Rigoberto Sanchez wasn’t credited with a blocked punt, but had a punt deflected in the opener against the Chargers. Protection was a mess all season.

The Good:

It took some time, but a few positives finally emerged.

Chase McLaughlin stepped in when Vinatieri went on IR and gave every indication he’s a serious candidate to be the kicker in 2020 (more on that in a bit). He converted 5-of-6 field-goal attempts – the miss was a 47-yarder that hit the right upright – and all 11 of his PATs.

“We liked him,’’ Ballard said. “The 50-yarder in Jacksonville on the grass? That was a pretty cool moment. I’m happy with Chase. You come in and you have to follow Adam Vinatieri . . . you’ve got a little something to you.’’

And then there was Nyheim Hines. After an inglorious attempt at returning punts as a rookie, the 2018 fourth-round draft pick bided his time behind Chester Rogers. When Rogers suffered a season-ending knee injury week 13 against Tennessee, Hines was given another opportunity. He literally ran with it. Hines averaged 16.5 yards on four returns against the Titans and Tampa Bay, then went off the charts in week 16 against Carolina: a team-record 195 yards on three returns, including 84- and 71-yard TDs.

Rogers was more than adequate as a punt returner – he averaged 9.8 yards before the injury, which would have ranked 3rd in the NFL – but Hines added an explosive threat. Despite returning only 9 punts, he piled up 281 yards, the third-highest total in the league.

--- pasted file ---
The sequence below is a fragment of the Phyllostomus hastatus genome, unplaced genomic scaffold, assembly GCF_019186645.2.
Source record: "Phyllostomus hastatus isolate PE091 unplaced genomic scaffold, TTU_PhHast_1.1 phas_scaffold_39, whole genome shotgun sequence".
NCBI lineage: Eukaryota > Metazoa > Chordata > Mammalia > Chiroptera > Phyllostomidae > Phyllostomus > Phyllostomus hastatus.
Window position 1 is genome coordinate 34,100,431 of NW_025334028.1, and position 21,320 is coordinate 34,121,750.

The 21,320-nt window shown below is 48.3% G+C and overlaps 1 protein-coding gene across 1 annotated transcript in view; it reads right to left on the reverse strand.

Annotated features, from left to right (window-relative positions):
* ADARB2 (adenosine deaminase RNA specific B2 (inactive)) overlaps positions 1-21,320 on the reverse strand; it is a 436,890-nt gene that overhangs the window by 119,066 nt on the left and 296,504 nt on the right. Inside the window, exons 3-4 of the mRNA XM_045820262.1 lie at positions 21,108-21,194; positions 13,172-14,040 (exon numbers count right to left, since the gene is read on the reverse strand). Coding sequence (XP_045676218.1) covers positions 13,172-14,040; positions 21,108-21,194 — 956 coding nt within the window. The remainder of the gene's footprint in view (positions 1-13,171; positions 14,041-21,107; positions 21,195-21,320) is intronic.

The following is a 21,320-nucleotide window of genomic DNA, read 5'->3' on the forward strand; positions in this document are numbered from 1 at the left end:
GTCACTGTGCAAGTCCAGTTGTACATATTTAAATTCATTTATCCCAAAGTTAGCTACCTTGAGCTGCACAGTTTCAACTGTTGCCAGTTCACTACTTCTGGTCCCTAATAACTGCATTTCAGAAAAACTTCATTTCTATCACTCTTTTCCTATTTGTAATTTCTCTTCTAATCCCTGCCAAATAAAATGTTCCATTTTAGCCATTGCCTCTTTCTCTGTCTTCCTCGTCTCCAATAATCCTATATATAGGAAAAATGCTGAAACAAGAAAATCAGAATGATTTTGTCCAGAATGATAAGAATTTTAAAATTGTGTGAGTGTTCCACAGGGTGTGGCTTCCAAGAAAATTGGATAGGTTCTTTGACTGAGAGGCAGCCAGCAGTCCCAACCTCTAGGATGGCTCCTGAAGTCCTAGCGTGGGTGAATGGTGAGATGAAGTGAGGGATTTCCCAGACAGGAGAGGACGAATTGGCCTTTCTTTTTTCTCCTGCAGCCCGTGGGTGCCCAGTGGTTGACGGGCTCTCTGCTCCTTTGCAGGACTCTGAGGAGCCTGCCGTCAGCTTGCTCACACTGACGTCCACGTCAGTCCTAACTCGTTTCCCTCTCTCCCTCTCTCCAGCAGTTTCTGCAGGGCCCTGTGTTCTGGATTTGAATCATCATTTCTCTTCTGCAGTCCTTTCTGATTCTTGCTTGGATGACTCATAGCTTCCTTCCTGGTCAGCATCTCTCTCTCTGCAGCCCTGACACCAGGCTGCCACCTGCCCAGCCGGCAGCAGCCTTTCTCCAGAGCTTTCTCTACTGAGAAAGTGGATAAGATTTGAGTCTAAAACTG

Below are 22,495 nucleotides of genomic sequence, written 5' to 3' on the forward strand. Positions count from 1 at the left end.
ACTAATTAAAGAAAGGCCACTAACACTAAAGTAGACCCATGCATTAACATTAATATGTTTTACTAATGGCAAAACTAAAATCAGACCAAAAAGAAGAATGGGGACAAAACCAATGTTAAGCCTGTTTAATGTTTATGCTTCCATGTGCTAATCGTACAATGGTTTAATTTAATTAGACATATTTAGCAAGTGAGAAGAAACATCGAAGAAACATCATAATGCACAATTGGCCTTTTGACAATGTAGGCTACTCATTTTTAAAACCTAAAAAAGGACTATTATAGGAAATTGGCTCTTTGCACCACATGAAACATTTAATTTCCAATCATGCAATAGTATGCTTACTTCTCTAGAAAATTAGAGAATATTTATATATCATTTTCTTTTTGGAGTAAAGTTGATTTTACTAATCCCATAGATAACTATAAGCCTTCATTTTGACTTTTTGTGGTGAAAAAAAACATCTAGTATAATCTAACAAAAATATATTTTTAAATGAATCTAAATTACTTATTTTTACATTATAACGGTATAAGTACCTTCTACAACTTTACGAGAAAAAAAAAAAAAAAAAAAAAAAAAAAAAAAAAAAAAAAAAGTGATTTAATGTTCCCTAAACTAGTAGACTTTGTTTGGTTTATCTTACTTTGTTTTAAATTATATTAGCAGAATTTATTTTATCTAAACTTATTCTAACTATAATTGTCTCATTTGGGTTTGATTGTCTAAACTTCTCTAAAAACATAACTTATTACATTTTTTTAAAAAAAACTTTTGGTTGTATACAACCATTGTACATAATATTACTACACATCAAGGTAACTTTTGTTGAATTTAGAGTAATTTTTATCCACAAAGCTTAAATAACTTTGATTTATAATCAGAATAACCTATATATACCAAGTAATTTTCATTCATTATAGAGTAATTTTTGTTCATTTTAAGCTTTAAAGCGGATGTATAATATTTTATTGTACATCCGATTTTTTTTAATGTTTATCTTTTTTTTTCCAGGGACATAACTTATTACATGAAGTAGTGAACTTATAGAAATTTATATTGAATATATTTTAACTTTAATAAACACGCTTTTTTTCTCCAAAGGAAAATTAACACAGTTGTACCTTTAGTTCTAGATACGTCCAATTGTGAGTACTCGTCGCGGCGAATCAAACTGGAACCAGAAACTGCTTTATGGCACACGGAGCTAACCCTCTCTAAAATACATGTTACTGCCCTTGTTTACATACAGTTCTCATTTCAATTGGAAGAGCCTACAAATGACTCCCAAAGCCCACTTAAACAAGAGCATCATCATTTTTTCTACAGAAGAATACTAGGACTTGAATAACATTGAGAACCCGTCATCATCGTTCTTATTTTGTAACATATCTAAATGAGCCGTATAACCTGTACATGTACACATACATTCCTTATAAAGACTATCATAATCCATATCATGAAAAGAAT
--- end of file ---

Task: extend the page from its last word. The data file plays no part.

The Offseason:

The overriding question – What to do with Vinatieri? The Colts have signed him to six contracts since 2006. There’s every reason to believe there might not be a seventh.

Ballard must determine whether it makes sense to re-sign a 47-year old kicker who will be coming off major knee surgery to compete with McLaughlin, or simply stick with McLaughlin. Vinatieri underwent surgery in December to address a meniscus issue and “jumper’s knee,’’ which involves the patella tendon. The normal rehab is 4-6 months.

“We’ll let him rehab the knee and see where he’s at physically,’’ Ballard said.

Surgery was the only option if Vinatieri wanted to return for a 25th season, and he gave every indication he didn’t want to go out with his final kick being the kick-6 against the Titans.

“I don’t want my last year being like this,’’ Vinatieri said. “I’m going to do the right thing for myself and the team and turn around and weigh my options. I’m not willing to say one way or the other if this is it. I’m going to do all the rehab I can if I’m coming back. From April-May, we’ll know for sure if I’m coning back. It all depends on how it responds.

“I know the writing’s on the wall for all of us. The older you get, at some point it comes to an end. But I do know one thing: when I feel good, I kick well. I didn’t have the luxury of feeling well pretty much all season.

“Hopefully we’ve got another chapter left. We’ll cross that road when we get there. I promise you one thing: I’m gonna bust my dang ass every day . . . to give myself a chance to see. If it’s there, it’s there. If it’s not, it’s not.’’

You can follow Mike Chappell on Twitter at @mchappell51